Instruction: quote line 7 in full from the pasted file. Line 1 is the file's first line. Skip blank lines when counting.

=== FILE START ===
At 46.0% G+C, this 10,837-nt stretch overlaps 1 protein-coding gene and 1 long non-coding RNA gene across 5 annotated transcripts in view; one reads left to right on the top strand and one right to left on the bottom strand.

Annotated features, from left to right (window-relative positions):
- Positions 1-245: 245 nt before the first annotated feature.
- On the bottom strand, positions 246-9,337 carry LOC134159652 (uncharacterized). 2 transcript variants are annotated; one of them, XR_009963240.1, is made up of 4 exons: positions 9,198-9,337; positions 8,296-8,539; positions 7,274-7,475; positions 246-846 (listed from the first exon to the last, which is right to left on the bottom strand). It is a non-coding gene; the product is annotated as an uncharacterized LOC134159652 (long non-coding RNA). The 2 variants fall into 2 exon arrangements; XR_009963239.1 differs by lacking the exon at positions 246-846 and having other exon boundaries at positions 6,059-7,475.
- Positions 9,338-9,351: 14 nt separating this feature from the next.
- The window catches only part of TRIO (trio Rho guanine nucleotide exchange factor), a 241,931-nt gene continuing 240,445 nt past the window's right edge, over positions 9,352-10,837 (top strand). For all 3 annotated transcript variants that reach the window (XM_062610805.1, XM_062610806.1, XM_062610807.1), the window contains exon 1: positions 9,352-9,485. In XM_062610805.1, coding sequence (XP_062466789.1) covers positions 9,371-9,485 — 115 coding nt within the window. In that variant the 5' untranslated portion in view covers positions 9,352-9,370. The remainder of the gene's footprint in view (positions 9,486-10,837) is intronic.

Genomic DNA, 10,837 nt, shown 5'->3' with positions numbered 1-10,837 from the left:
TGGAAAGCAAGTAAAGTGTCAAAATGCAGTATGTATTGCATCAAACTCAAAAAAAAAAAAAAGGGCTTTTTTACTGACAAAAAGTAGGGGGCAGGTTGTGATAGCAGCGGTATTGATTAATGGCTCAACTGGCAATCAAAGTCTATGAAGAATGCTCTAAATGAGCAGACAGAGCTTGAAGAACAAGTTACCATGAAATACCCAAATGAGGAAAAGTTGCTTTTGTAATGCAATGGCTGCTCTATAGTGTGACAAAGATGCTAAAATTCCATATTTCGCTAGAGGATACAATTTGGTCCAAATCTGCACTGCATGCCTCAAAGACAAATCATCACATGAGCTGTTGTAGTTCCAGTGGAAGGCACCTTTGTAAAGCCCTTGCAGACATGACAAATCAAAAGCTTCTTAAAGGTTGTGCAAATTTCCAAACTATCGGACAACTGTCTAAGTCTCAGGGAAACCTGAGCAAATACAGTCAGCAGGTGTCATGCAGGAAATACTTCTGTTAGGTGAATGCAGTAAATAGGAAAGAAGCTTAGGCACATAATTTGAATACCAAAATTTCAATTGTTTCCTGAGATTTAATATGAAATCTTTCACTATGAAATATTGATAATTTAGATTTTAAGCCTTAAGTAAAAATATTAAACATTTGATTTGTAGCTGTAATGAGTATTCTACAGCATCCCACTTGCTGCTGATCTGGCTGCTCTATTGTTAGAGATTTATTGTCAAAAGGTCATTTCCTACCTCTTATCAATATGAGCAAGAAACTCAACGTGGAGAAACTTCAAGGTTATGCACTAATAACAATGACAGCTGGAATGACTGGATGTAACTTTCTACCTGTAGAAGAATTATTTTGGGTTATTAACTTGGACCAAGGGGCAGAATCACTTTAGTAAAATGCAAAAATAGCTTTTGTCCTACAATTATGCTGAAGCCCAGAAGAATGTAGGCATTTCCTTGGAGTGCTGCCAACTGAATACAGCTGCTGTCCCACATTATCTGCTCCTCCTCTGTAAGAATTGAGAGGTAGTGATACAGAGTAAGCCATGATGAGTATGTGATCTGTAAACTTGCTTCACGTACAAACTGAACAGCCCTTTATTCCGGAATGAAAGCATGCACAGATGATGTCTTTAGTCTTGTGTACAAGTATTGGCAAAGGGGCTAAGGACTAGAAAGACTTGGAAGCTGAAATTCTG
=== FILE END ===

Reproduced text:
Genomic DNA, 10,837 nt, shown 5'->3' with positions numbered 1-10,837 from the left: